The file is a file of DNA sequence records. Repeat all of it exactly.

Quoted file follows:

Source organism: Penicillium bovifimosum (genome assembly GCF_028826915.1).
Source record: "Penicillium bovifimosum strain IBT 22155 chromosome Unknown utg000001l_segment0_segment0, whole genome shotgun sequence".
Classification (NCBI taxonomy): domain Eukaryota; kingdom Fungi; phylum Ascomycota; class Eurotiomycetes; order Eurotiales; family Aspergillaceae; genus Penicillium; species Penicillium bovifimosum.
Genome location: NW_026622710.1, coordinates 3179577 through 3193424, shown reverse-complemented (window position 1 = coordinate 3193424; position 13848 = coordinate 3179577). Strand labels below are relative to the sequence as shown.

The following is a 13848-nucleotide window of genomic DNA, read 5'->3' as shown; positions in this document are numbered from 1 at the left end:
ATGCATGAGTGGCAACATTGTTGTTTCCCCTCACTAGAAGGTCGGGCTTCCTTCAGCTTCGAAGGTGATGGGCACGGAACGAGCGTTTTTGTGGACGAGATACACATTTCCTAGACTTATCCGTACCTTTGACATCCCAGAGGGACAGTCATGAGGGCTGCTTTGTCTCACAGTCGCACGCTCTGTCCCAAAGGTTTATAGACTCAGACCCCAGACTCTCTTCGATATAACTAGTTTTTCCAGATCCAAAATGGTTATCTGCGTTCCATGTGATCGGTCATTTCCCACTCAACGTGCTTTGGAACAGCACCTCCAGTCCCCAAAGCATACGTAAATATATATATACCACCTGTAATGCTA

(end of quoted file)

Source organism: Penicillium bovifimosum (genome assembly GCF_028826915.1).
Source record: "Penicillium bovifimosum strain IBT 22155 chromosome Unknown utg000001l_segment0_segment0, whole genome shotgun sequence".
Classification (NCBI taxonomy): domain Eukaryota; kingdom Fungi; phylum Ascomycota; class Eurotiomycetes; order Eurotiales; family Aspergillaceae; genus Penicillium; species Penicillium bovifimosum.
Genome location: NW_026622710.1, coordinates 3179577 through 3193424, shown reverse-complemented (window position 1 = coordinate 3193424; position 13848 = coordinate 3179577). Strand labels below are relative to the sequence as shown.

The following is a 13848-nucleotide window of genomic DNA, read 5'->3' as shown; positions in this document are numbered from 1 at the left end:
ATGCATGAGTGGCAACATTGTTGTTTCCCCTCACTAGAAGGTCGGGCTTCCTTCAGCTTCGAAGGTGATGGGCACGGAACGAGCGTTTTTGTGGACGAGATACACATTTCCTAGACTTATCCGTACCTTTGACATCCCAGAGGGACAGTCATGAGGGCTGCTTTGTCTCACAGTCGCACGCTCTGTCCCAAAGGTTTATAGACTCAGACCCCAGACTCTCTTCGATATAACTAGTTTTTCCAGATCCAAAATGGTTATCTGCGTTCCATGTGATCGGTCATTTCCCACTCAACGTGCTTTGGAACAGCACCTCCAGTCCCCAAAGCATACGTAAATATATATATACCACCTGTAATGCTA